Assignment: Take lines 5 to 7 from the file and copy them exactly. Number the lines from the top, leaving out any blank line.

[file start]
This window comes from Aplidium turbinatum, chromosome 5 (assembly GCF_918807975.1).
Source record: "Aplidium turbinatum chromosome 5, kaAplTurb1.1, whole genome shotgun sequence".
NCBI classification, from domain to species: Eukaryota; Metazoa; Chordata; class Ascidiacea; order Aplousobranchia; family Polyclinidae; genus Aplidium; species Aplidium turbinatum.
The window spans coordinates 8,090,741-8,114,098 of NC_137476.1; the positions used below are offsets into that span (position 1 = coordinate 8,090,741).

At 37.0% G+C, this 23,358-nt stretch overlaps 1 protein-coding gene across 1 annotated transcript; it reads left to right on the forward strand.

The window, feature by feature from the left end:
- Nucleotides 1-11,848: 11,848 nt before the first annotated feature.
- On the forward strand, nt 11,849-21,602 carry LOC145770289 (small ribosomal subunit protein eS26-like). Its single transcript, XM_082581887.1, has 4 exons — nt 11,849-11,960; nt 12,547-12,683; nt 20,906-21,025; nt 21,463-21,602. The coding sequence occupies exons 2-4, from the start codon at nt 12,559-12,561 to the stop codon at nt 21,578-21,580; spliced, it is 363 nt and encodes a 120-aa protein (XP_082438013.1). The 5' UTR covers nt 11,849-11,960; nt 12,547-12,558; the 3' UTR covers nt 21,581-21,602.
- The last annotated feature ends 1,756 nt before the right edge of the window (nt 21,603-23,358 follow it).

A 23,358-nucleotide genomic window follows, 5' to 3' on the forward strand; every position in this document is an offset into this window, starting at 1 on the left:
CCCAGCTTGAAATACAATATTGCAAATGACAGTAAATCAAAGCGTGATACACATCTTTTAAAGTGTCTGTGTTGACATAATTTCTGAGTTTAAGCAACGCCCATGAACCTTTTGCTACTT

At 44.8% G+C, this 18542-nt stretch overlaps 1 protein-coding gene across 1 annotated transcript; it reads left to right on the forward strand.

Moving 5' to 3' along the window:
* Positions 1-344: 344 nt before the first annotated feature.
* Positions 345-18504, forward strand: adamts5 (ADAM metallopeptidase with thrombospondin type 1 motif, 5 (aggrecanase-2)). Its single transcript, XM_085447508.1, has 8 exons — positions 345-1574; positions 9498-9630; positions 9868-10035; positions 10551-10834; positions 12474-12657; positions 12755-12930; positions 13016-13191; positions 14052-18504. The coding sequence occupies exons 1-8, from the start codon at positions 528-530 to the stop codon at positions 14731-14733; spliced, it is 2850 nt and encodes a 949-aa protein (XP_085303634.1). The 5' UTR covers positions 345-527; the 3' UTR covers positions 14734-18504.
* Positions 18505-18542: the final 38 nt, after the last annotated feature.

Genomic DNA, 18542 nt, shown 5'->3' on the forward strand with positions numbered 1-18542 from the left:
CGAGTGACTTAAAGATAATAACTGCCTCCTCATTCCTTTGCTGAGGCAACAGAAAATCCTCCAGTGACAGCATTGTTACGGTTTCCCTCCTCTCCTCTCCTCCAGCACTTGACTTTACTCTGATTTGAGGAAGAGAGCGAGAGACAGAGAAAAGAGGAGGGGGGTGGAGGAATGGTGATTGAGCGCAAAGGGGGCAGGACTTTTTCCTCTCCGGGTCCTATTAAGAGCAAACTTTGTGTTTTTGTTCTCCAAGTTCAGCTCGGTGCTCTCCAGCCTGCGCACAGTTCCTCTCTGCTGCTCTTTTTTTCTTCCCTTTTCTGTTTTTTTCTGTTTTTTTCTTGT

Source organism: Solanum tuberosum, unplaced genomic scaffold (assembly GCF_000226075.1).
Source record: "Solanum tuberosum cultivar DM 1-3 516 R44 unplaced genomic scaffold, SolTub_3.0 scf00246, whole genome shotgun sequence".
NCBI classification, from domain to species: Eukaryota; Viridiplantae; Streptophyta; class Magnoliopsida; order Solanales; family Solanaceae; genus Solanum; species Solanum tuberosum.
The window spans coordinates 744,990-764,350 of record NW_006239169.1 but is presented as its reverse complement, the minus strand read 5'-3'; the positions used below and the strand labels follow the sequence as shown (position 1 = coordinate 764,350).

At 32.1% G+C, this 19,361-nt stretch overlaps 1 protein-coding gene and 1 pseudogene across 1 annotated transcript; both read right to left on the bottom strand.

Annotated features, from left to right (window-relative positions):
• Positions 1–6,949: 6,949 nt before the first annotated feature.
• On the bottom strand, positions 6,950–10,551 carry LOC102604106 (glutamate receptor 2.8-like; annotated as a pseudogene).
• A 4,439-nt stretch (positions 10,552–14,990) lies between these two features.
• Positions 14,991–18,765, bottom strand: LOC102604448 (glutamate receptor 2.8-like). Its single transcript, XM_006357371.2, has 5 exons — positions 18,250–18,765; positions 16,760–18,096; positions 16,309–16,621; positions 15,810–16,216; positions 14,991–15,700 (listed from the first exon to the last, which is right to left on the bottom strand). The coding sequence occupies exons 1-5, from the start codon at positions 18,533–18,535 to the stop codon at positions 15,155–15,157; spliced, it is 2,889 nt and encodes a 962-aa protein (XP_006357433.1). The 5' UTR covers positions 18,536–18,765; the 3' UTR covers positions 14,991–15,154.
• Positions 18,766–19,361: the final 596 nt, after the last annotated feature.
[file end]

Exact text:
At 37.0% G+C, this 23,358-nt stretch overlaps 1 protein-coding gene across 1 annotated transcript; it reads left to right on the forward strand.

The window, feature by feature from the left end:
- Nucleotides 1-11,848: 11,848 nt before the first annotated feature.